Ubuntu 16.04 / Linux version 4.4.0-47-generic / gcc version 5.4.0

I want to implement a container using linux cgroups and part of the implementation was to run the process into a new pid-namespace.

From documentation

Only signals for which the "init" process has established a signal handler can be sent to the "init" process by other members of the PID namespace. This restriction applies even to privileged processes, and prevents other members of the PID namespace from accidentally killing the "init" process.

Unfortunately this applies to the init process itself. For example, if an assertion breaks into the init process and it doesn't have a handler for sig6 the assert code will send a sig11.

Is there any way to disable this feature (at least in the case where the init process sends signals to itself). I can't enforce the init process to have signal handlers for this kind of scenarios and I want to know why did the process stop.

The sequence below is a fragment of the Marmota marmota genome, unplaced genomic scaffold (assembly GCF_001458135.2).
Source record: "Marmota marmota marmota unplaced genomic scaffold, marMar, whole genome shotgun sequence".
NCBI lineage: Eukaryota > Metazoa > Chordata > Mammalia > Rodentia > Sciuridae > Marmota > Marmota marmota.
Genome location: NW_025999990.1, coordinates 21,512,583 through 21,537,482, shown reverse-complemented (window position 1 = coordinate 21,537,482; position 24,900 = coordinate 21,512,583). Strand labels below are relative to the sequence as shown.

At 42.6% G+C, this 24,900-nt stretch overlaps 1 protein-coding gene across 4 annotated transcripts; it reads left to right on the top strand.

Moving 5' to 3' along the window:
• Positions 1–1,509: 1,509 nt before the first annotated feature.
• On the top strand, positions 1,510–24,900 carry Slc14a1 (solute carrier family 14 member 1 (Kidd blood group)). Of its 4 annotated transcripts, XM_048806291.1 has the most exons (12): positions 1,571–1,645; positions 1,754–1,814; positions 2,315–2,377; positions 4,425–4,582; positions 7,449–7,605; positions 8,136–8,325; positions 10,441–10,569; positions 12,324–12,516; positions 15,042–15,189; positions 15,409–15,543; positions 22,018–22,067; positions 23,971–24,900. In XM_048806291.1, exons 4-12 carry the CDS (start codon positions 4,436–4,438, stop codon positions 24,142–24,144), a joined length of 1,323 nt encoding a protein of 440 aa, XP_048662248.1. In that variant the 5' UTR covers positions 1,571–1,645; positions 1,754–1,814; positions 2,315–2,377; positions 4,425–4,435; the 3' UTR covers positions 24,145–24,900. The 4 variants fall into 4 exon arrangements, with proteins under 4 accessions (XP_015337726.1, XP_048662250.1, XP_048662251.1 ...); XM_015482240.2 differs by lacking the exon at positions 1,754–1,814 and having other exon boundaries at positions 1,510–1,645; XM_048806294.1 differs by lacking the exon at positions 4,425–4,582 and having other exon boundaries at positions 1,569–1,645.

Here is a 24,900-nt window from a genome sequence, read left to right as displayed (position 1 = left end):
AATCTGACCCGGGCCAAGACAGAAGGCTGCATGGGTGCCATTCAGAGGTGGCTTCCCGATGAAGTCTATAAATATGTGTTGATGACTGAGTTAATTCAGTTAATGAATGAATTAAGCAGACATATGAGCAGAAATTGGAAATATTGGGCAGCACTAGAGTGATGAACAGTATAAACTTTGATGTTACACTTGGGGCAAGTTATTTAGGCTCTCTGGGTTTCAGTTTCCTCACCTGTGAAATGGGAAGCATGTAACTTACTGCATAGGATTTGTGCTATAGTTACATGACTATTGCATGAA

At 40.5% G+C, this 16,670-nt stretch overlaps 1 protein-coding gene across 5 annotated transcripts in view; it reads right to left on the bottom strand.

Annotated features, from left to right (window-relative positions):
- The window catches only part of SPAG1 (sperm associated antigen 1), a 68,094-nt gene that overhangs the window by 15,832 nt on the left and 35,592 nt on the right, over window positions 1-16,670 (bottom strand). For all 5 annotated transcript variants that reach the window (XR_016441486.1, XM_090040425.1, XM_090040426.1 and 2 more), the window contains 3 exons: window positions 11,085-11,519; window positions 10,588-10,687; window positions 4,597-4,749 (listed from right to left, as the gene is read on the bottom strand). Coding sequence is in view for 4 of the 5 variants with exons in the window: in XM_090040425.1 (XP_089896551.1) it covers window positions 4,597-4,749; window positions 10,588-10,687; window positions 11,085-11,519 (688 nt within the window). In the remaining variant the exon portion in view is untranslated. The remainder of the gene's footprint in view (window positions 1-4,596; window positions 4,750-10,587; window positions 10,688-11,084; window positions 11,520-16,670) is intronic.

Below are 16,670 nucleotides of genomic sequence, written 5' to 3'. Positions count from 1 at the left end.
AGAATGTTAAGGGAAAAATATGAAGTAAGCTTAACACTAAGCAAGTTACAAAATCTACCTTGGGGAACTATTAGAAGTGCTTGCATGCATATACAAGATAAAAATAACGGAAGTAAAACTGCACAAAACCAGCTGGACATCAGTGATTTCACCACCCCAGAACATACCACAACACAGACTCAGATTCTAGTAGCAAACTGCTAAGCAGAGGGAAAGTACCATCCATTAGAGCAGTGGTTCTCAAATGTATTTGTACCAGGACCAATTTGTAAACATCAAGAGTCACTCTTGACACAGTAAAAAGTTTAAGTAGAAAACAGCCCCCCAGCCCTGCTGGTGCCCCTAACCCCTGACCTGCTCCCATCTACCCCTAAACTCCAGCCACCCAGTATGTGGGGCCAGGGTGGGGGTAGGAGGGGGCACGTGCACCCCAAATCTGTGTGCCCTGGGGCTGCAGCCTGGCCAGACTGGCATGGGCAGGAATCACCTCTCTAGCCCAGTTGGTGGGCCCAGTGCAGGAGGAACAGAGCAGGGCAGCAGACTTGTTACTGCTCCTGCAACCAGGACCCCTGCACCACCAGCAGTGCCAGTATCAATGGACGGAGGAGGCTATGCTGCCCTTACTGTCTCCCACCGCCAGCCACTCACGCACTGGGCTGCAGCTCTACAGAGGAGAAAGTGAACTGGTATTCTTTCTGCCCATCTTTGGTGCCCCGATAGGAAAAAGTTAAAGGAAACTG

One small hack can be to create a dummy init process which will forward somehow the signal from the target program, but it's there a non-hackish solution for this?

  • A pod-namespace shouldn't be dissed unless it has been fully understood. – Buttle Butkus Nov 27 '16 at 20:05

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